The Flux community has set itself very ambitious goals for version 2 and as it’s a multi-month project we strive to inform you of what’s landed every month, including new possibilities that are available for integration and where you can get involved. Read last month’s update here.
Let’s recap what happened in September. There has been quite a lot.
Flux v1 is in maintenance mode
As already mentioned in the announcement of our Flux v2 and GitOps Toolkit plans, Flux v1 (and Helm Operator) are in maintenance mode and have been for a while. This means we are focusing all of our attention on v2 and we’ll only be working on Flux and Helm Operator v1 for critical updates and fixes. If you have important PRs that you want to land or if you are considering helping out with v1 maintenance, please talk to us. We want to make this transition work for everyone.
GitOps Toolkit about to reach a big milestone: 0.1.0
We have been working on the GitOps Toolkit for about six months and we have largely reached feature parity with Flux v1 (in read-only mode) and Helm Operator v1. The 0.1.0 milestone will mean that the APIs will be promoted to beta and that we will want more widespread testing and experimentation of Flux for those two sets of use-cases. Going forward, changes to the API will be accompanied by a conversion mechanism. With the v0.1 release the API becomes more stable but while in beta phase there are no guarantees about backwards compatibility between beta releases. We will also be working on migration paths and guides.
You can expect the release in the next couple of days and we would welcome any feedback you might have. Check out the “Get Started” guide (including others) on https://toolkit.fluxcd.io/.
This is a great achievement, so thanks a lot Bianca Cheng Costanzo, Daniel Holbach, Dinos Kousidis, Erik Hollensbe, Hidde Beydals, Ihor Dvoretskyi, Kevin McDermott, Leigh Capili, Lucas Käldström, Manuel Morejón, Martin H Berwanger, Michael Bridgen, Michael Cristina, Mike Beaumont, Philip Laine, Sara El-Zayat, Scott Rigby, Sean Eagan, Simon Howe, Stefan Prodan and Yiannis Triantafyllopoulos for your help thus far!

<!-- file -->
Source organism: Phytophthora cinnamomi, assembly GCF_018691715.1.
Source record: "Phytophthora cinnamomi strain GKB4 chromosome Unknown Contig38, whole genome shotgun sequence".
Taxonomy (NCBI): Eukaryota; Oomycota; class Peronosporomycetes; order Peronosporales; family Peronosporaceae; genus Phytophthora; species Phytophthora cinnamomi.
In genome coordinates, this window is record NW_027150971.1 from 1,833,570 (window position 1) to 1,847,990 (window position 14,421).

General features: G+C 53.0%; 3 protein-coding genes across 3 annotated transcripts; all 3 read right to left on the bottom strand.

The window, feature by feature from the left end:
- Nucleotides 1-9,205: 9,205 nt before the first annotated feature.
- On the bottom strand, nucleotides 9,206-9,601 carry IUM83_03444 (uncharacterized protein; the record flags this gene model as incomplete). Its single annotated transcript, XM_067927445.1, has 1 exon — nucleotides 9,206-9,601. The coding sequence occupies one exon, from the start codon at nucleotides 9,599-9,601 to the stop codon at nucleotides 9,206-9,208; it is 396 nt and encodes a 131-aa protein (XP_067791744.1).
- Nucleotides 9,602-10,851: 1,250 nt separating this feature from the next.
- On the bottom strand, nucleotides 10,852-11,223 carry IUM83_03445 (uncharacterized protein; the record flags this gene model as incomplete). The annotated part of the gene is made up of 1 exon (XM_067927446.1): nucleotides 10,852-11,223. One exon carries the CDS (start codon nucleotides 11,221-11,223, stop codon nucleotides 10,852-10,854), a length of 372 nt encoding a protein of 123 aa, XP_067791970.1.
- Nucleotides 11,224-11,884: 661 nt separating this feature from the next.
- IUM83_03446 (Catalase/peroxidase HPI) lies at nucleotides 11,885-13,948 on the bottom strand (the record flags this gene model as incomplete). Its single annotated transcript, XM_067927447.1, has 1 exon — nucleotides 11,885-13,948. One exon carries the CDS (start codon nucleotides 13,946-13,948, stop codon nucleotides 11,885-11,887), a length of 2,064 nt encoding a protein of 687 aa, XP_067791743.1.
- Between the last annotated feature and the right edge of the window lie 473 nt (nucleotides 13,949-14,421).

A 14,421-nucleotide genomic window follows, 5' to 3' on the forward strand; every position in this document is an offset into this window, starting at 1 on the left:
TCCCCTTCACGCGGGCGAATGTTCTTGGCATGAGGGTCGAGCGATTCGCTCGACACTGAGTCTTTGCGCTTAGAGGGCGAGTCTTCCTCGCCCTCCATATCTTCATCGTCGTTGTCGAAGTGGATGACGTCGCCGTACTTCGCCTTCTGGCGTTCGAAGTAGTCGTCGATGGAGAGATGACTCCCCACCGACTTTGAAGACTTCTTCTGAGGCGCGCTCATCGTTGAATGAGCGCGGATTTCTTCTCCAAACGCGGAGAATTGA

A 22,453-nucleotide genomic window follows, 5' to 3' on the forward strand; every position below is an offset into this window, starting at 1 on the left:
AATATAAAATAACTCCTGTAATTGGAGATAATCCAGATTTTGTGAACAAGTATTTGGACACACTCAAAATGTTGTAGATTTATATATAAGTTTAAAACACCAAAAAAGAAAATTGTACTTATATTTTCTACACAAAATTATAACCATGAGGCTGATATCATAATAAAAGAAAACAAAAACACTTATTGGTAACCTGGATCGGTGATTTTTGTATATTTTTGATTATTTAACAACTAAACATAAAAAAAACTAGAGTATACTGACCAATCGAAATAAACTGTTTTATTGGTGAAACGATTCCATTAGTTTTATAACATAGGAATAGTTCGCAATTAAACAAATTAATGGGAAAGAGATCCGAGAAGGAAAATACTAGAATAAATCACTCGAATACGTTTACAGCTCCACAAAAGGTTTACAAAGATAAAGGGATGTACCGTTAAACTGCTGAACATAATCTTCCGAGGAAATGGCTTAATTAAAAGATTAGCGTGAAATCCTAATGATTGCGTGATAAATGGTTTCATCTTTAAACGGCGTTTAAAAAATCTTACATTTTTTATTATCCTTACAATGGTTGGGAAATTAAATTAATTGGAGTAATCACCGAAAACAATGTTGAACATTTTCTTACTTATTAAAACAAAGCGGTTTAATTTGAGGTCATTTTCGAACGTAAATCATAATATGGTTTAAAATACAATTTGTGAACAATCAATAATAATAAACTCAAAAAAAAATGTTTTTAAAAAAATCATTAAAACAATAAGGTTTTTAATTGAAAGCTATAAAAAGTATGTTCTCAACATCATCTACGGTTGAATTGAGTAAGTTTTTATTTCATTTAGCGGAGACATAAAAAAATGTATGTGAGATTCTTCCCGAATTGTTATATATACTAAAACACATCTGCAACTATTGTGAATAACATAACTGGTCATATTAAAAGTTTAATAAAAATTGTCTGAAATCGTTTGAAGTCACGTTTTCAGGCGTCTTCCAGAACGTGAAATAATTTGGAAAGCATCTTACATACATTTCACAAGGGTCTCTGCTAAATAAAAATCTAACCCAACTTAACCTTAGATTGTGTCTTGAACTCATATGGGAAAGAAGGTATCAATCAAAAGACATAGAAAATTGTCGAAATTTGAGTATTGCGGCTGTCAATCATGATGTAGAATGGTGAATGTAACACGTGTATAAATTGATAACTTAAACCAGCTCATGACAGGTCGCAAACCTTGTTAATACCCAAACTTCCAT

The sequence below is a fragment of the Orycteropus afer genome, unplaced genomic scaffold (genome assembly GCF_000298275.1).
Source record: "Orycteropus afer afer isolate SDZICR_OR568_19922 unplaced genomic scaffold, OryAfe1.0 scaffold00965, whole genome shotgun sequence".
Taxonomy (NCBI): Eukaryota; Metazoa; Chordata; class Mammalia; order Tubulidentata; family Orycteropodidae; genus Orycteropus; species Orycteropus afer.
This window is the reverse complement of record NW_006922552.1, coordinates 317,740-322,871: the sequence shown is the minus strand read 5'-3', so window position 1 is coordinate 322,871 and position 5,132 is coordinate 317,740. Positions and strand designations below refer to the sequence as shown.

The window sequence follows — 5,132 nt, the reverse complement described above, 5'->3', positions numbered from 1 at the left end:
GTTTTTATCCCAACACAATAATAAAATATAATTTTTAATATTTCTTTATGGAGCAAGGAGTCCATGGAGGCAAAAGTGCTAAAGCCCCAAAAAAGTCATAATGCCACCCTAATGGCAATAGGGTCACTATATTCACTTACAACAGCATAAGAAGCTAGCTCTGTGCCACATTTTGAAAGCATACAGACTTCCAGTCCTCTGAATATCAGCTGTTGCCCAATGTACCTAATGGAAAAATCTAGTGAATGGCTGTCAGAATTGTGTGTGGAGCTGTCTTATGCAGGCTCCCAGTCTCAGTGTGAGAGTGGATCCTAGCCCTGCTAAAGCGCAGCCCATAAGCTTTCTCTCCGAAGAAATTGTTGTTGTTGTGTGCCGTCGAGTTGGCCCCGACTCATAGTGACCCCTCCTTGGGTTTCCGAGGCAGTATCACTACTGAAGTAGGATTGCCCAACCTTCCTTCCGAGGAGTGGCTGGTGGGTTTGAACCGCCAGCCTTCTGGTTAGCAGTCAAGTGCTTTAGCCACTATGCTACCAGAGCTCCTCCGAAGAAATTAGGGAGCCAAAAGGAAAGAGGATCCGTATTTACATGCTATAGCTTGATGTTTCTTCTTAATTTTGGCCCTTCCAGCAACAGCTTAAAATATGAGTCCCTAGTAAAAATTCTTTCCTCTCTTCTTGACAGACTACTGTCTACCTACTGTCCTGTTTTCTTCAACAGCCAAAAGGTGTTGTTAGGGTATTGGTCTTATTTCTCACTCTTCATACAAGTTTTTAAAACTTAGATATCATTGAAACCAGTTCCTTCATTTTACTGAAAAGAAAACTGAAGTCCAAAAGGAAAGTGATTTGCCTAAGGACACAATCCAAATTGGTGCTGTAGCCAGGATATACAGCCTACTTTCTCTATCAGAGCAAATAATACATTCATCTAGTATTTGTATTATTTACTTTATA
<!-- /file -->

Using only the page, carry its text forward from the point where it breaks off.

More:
go-git-providers adding new maintainers and Gitlab support
Another Flux project that has seen new maintainers pick up the work is go-git-providers. Mike Beaumont, Simon Howe, Dinos Kousidis, Yiannis Triantafyllopoulos and Sara El-Zayat all work for Weaveworks and they stepped in to pick up where Lucas Käldström left off.
“The project offers a common interface to run operations on different git providers. It defines an abstraction and mapping on repositories, organizations, and teams so that projects don't have to combine provider specific ones (go-github, go-gitlab, etc.). We just released 0.0.3 which adds the gitlab provider alongside the github one that was added by Lucas. A BitBucket provider is also being discussed.”
In other news
The list of improvements and new features is long, so check out the links below to find out more:
- We implemented S3 compatible storage in GOTK. On the premise of being able to implement features and complementary implementations using different APIs and service providers more easily, this will likely be useful for many.
- ARMv7 for the GitOps Toolkit has landed, this means it now works on Raspberry PI. A long standing feature request for Flux v1 resolved. 🥰
- ARM64 support was merged too.
- The kustomize controller health assessment was extended to custom resources that are compatible with kstatus.
- Homebrew formula for GOTK CLI, here’s how to install it.
- 📚 We added a new guide “Manage Kubernetes secrets with Mozilla SOPS” to our library. Please check it out and give us feedback.
- We are very happy we received quite a bit of user feedback, so we were able to land many fixes and improvements to GOTK.
The list goes on. We are particularly pleased with the thoughtfulness and tone of our growing community that is spec’ing out future features and integrations over in our Github Discussions section. There are many great things to come and we will showcase some of the work in our next episode.
We also created the /fluxcd/community repository. This is in response to a number of discussions which happened recently where we realised we want to better express our project-level governance and community docs - expect more discussion about this in future meetings, on Slack and elsewhere. If you would like to participate in this effort, talk to Daniel Holbach and Scott Rigby (or anyone else in the project really).
If you like what you have read and would like to get involved, here’s how:
- Join our upcoming dev meeting on Oct 8.
- Talk to us in the #flux channel on CNCF Slack.
- Join the planning discussions.
- And if you are completely new to the GitOps Toolkit, take a look at our Get Started guide and give us feedback.
We are looking forward to working with you.